AbstractCreating optical fibres which transmit ultraviolet (UV) wavelengths is challenging due to the material absorption and photodarkening effects of silica glass, the most commonly used material in optical fibres, at these wavelengths. Previous studies have managed to guide down to deep-UV wavelengths (> 200 nm) using a hollow-core negative curvature fibre (HCNCF) to evade the material absorption of glass. The research presented here further develops this type of optical fibre by creating the first multimode HCNCF where it was found that the number of guided modes scales faster with core area than that of a solid-core step-index fibre. The goal was to guide vacuum-UV wavelengths (< 190 nm) for space-based applications. The results were successful such that a multimode hollow-core negative curvature optical fibre was manufactured which was shown to guide wavelengths down to 135 nm through the antiresonant effect and as far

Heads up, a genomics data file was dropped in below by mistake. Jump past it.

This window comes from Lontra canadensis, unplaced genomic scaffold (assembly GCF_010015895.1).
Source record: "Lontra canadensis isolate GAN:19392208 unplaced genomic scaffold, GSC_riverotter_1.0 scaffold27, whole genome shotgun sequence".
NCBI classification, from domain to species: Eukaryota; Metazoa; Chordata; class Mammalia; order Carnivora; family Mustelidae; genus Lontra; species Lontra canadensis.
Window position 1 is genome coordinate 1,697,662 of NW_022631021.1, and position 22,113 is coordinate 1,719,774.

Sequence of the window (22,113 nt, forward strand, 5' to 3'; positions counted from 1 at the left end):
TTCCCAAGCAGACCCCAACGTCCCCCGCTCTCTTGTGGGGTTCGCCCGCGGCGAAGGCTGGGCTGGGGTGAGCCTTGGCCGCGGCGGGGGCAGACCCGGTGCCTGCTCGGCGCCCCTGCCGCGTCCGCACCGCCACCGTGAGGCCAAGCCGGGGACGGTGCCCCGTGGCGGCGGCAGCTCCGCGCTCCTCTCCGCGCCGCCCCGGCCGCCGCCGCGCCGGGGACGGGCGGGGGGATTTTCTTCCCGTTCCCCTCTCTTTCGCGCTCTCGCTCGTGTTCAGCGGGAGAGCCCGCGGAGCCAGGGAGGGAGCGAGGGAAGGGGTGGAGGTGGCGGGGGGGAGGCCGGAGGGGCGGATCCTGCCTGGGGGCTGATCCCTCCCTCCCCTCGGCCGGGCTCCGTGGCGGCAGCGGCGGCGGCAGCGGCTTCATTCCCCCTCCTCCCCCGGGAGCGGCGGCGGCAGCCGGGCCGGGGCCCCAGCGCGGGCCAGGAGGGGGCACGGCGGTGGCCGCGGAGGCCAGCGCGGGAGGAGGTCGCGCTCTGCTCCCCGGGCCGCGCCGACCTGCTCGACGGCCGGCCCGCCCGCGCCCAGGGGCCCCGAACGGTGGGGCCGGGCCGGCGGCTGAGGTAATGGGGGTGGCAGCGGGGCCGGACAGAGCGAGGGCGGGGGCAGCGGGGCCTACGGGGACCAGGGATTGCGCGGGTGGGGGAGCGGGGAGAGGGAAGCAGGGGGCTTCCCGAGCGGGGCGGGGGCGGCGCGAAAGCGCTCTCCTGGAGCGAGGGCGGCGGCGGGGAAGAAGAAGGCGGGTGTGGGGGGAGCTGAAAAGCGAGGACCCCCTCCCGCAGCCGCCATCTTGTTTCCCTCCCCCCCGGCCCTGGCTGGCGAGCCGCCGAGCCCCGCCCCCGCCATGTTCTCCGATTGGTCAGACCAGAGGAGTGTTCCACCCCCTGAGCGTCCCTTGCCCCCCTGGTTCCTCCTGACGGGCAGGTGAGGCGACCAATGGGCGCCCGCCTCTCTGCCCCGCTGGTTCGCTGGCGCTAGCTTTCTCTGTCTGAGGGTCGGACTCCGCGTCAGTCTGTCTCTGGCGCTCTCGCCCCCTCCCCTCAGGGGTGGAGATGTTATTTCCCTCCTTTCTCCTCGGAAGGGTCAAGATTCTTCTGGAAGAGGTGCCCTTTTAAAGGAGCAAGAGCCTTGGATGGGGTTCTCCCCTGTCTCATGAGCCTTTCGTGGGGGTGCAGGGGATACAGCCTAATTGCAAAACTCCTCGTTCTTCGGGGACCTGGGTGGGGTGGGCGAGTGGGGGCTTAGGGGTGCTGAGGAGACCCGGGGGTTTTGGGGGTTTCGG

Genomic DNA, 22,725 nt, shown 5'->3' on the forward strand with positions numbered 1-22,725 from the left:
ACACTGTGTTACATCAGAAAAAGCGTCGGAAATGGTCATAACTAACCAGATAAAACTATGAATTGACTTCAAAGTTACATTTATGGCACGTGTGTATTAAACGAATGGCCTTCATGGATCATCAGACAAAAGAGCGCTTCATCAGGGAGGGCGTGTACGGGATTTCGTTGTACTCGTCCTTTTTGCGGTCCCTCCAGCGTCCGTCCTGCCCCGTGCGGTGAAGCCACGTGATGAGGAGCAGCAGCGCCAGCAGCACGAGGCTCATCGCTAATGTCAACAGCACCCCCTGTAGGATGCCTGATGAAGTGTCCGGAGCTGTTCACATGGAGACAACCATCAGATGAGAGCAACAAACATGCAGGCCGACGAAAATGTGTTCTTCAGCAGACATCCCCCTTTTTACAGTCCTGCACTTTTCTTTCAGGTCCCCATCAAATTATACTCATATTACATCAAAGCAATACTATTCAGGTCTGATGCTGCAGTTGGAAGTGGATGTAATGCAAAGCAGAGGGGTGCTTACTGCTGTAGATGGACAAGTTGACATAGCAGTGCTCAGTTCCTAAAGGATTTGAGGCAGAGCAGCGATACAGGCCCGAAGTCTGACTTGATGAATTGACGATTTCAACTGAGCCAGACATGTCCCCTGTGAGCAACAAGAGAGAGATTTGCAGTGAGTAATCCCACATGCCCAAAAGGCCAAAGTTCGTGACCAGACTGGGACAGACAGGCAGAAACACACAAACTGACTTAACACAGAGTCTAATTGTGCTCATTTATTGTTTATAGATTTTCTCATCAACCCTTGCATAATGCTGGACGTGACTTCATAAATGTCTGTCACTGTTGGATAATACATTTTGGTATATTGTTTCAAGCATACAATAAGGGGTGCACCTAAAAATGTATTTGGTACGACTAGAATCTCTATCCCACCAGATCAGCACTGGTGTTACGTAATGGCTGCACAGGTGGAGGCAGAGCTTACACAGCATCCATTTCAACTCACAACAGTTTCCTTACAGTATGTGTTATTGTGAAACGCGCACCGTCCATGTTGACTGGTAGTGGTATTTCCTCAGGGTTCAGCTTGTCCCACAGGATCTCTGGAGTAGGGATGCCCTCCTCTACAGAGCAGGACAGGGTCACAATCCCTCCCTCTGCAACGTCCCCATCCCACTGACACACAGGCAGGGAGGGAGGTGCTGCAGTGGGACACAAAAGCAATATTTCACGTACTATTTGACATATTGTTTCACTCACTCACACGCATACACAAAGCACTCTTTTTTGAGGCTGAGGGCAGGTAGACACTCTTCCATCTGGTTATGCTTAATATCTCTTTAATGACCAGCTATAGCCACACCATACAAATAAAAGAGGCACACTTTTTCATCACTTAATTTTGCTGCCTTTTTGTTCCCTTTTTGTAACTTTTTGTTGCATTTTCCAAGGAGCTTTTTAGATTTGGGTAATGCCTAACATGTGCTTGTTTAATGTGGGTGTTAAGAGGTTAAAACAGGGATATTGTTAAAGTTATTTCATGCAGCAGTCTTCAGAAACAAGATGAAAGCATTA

as 110 nm through glancing angle reflections.
Due to the success of the hollow-core negative curvature structure in the vacuum-UV it was conjectured that a similar performance would be seen at other extreme wavelengths, specically 10 micrometers. The issues at this wavelength is similar to that in the UV where the loss is dominated by the material absorption of glass. To combat this, current optical fibres which guide this wavelength have their core-cladding boundary coated with a metal and are cylindrical in shape. The research concluded that a metal-coated hollow-core negative curvature fibre had a greater loss than its hollow-core metal-coated cylindrical fibre counterpart. However, it did provided insights into the guiding mechanisms which makes a hollow-core negative curvature fibre low loss at shorter wavelengths.
|Date of Award
|11 Oct 2021
|William Wadsworth (Supervisor) & Tim Birks (Supervisor)